Soon after WrestleMania, the Brand Draft split the WWF's roster in two with one half competing solely on Smackdown! and the other on RAW. The World Champion would be one of only two competitors (along with the Women's Champion) to wrestle on both shows, which theoretically should have increased the title's value, but instead it lost some prestige over the next few months. Despite recovering from a devastating injury to defeat his nemesis Chris Jericho at the biggest show of the year, Triple H held the belt a mere month before losing it to the returned Hulk Hogan at Backlash. Although he had been a great champion in the past, Hogan holding the title in 2002 was just a nostalgia kick. Hogan in turn lost it to the Undertaker only a month later at Judgment Day. Taker made a decent champion, holding the belt until July's Vengeance PPV, when he lost it to the Rock in a three way with Kurt Angle, though he wasn't pinned. Rock was to be only a transitional champion as he dropped it a month later against rookie sensation Brock Lesnar in a great match at SummerSlam.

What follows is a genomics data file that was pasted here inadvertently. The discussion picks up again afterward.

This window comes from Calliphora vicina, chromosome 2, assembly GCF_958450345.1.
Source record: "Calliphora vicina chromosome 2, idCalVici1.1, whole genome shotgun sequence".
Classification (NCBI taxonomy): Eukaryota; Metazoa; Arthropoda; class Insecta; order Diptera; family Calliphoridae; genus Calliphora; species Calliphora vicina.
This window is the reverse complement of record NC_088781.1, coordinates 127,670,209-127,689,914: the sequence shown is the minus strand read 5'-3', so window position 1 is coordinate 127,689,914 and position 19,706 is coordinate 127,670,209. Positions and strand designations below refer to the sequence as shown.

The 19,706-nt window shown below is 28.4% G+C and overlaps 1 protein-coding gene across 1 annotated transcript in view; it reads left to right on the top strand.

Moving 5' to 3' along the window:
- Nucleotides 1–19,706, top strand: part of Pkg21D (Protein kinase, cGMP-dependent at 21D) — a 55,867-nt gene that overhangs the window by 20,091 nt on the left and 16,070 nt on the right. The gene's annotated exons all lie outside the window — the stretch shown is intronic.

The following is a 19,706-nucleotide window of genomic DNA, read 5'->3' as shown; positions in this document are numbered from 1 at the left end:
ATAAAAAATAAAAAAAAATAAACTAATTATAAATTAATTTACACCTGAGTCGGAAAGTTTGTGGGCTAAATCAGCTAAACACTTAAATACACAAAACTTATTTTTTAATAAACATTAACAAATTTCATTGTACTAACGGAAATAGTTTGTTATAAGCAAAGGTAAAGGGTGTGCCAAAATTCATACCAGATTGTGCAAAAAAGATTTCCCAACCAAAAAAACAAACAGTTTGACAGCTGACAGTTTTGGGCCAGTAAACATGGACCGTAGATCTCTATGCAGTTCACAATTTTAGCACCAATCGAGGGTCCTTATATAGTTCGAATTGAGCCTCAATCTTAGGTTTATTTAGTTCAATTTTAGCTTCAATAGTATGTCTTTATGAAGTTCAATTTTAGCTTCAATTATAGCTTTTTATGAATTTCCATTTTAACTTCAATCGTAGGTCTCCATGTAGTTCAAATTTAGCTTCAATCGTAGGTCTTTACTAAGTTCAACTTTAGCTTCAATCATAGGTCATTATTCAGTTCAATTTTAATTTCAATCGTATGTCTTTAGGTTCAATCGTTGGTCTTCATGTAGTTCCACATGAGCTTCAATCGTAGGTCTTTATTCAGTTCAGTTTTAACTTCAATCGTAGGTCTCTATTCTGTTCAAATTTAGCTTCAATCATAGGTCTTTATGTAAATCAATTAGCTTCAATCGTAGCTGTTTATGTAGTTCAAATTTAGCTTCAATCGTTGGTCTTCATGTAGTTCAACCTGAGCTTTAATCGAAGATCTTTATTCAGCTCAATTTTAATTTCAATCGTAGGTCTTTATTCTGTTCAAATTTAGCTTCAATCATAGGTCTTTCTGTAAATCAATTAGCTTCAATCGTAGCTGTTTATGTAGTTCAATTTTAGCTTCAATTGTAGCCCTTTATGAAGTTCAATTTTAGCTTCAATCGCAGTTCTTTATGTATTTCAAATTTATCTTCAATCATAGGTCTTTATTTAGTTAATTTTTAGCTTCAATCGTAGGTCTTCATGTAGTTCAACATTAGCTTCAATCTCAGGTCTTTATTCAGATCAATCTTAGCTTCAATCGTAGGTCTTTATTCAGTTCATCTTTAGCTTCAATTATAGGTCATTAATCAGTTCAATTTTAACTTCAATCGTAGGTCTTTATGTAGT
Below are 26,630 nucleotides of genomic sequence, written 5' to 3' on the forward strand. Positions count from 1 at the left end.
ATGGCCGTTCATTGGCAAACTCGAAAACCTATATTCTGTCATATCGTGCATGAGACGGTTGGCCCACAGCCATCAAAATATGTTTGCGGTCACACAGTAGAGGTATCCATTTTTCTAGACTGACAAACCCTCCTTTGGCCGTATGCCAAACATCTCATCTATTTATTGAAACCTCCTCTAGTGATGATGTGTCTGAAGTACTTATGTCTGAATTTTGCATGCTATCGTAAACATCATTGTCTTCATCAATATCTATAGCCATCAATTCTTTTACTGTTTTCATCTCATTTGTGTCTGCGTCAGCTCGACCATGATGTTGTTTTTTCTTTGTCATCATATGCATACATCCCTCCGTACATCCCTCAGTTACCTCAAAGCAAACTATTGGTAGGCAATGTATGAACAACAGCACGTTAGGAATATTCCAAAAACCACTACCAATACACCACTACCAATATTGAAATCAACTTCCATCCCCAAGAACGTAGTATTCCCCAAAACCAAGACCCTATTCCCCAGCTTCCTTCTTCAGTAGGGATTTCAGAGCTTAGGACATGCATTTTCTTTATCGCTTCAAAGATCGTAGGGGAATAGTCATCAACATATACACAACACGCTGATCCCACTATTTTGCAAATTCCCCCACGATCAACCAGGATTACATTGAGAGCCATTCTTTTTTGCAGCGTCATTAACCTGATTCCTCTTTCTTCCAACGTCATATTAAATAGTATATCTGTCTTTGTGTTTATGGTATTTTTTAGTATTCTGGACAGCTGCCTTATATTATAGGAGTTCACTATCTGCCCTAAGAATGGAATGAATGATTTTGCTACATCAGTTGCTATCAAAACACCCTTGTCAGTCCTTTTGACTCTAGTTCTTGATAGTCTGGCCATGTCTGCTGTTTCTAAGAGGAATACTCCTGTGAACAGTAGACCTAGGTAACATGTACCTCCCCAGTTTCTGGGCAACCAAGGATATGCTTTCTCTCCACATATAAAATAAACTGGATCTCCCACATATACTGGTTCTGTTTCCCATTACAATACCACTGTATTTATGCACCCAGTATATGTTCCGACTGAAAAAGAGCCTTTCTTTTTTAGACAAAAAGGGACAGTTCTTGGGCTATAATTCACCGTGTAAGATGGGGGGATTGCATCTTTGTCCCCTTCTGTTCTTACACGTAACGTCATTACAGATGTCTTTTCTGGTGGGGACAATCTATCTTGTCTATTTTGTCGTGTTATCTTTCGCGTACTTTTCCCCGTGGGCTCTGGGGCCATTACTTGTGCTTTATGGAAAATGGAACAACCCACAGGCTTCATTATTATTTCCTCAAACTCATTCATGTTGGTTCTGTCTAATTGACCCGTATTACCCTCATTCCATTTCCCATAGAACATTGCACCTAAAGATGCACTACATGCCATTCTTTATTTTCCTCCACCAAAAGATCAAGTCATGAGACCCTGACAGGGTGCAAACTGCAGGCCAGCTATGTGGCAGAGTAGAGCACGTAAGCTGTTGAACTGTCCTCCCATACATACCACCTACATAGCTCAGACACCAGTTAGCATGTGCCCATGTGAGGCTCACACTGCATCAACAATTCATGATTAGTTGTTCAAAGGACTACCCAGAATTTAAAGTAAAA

Soon after winning the belt, Lesnar opted only to compete on Smackdown! Prompting RAW General Manager Eric Bischoff to create his own world title for his show. Although the WWE (the name was changed in May 2002 due to a lawsuit) belt was now reduced from its 'undisputed status' it retained prestige and Lesnar made a good champion. Soon after SummerSlam he began a feud with the Undertaker that culminated in an awesome Hell in the Cell in Little Rock at No Mercy in October. A month later, he suffered his first pin-fall loss in a terribly short match with the Big Show at Survivor Series in New York. At Armageddon in December it was Big Show's turn to do the job; he lost the belt to Kurt Angle. Less than a weak after winning the title, Angle turned Heel and began feuding with Chris Benoit and Brock Lesnar. His war with Benoit included one the greatest WWE title matches ever at the 2003 Royal Rumble; on the same night, Lesnar won the Rumble match, giving him a world title shot at WrestleMania. Two months later, the much anticipated Lesnar-Angle bout lived up to the hype as both men put on a fantastic match (Lesnar's botched shooting star press being the only flaw) with the challenger coming out victorious.